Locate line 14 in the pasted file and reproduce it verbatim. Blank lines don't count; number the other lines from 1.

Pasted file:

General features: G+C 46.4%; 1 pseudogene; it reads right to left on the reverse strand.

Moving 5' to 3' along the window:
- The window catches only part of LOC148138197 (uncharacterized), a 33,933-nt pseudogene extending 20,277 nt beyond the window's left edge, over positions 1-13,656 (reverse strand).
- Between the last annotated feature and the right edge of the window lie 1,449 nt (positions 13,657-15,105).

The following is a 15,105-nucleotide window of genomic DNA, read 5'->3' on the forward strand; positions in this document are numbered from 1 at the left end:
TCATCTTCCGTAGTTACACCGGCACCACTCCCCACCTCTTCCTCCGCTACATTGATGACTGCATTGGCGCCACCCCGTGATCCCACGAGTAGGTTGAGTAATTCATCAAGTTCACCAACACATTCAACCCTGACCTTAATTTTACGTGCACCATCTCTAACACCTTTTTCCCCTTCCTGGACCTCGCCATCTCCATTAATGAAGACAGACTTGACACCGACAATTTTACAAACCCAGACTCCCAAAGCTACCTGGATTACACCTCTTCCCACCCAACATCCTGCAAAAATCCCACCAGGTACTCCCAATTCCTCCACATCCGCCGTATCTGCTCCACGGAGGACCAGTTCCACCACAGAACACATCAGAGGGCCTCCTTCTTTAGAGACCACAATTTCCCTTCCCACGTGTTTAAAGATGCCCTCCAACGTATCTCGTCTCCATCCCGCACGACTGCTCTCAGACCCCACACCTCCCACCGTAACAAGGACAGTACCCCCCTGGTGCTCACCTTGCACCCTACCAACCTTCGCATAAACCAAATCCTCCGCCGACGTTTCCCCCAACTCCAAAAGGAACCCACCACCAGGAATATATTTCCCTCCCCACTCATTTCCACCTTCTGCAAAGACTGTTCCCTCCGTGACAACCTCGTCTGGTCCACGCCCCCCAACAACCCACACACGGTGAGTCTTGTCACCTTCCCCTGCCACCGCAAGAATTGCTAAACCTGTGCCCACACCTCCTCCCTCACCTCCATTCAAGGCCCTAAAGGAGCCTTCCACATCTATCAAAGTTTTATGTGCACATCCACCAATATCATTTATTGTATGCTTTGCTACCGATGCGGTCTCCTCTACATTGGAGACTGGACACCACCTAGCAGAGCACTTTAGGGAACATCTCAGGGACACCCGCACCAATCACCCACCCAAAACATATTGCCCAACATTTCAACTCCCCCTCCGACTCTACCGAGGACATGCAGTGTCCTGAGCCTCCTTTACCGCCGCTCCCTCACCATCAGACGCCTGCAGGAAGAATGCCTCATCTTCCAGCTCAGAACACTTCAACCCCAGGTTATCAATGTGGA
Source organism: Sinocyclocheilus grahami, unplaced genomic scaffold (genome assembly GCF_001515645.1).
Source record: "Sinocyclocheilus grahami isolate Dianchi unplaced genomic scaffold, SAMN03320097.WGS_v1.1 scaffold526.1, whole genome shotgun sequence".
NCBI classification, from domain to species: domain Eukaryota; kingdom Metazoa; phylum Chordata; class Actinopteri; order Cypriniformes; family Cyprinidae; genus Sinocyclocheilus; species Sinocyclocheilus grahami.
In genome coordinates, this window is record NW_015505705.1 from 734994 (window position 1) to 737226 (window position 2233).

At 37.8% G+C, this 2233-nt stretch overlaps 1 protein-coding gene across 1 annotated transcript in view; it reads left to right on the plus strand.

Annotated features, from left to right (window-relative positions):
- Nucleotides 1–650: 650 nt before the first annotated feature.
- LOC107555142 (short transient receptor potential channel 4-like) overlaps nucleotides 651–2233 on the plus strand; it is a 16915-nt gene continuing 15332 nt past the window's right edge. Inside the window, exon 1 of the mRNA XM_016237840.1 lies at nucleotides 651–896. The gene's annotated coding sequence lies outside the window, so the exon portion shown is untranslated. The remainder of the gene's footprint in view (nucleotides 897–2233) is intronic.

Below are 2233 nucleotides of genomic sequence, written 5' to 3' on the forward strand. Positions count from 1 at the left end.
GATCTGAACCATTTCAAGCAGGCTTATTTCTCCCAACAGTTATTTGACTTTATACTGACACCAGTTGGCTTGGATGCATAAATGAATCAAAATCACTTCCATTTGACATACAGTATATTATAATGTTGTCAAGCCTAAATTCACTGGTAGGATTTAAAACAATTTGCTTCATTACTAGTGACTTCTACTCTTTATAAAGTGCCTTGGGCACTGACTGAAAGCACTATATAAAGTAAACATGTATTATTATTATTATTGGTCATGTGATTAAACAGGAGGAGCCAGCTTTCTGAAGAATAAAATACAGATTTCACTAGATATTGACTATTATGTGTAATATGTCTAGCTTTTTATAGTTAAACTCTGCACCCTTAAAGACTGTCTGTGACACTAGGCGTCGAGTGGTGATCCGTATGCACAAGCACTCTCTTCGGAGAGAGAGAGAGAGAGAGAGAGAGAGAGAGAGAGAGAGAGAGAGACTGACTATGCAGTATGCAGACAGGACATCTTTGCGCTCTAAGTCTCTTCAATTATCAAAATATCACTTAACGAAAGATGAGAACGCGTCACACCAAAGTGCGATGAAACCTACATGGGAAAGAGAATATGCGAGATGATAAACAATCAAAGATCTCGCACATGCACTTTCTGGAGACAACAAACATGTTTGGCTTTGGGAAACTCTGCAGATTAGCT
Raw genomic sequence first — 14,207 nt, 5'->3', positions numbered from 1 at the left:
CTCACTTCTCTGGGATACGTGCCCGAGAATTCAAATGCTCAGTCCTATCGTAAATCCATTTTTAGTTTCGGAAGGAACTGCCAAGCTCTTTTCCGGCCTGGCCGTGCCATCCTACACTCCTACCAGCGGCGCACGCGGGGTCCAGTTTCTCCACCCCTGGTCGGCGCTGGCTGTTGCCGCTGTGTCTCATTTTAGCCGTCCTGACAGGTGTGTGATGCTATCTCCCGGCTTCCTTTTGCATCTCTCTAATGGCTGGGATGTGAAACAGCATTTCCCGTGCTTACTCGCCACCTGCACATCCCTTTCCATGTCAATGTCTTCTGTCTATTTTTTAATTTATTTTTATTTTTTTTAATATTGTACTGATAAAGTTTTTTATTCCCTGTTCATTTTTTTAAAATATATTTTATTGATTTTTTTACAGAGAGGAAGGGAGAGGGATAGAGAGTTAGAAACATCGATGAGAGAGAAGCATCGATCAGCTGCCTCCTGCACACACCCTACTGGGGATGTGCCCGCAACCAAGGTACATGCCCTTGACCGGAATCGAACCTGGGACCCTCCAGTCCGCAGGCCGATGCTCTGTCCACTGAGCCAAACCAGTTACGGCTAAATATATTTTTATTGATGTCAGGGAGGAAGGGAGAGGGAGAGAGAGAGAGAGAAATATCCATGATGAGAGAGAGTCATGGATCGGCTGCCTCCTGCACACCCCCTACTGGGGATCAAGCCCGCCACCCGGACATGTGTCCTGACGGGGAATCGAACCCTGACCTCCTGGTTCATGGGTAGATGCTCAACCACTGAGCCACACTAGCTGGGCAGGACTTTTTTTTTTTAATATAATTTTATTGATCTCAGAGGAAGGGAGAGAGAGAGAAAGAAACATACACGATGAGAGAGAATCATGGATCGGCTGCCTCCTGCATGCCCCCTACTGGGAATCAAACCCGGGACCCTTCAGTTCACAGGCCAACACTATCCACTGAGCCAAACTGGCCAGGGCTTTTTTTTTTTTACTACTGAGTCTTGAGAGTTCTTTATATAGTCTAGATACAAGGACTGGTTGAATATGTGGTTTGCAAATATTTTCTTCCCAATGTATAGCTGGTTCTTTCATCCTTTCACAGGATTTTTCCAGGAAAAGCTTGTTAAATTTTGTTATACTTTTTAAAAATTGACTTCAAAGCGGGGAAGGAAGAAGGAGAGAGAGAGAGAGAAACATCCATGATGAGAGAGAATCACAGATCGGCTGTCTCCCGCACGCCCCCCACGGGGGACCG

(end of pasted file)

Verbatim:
- LOC107555142 (short transient receptor potential channel 4-like) overlaps nucleotides 651–2233 on the plus strand; it is a 16915-nt gene continuing 15332 nt past the window's right edge. Inside the window, exon 1 of the mRNA XM_016237840.1 lies at nucleotides 651–896. The gene's annotated coding sequence lies outside the window, so the exon portion shown is untranslated. The remainder of the gene's footprint in view (nucleotides 897–2233) is intronic.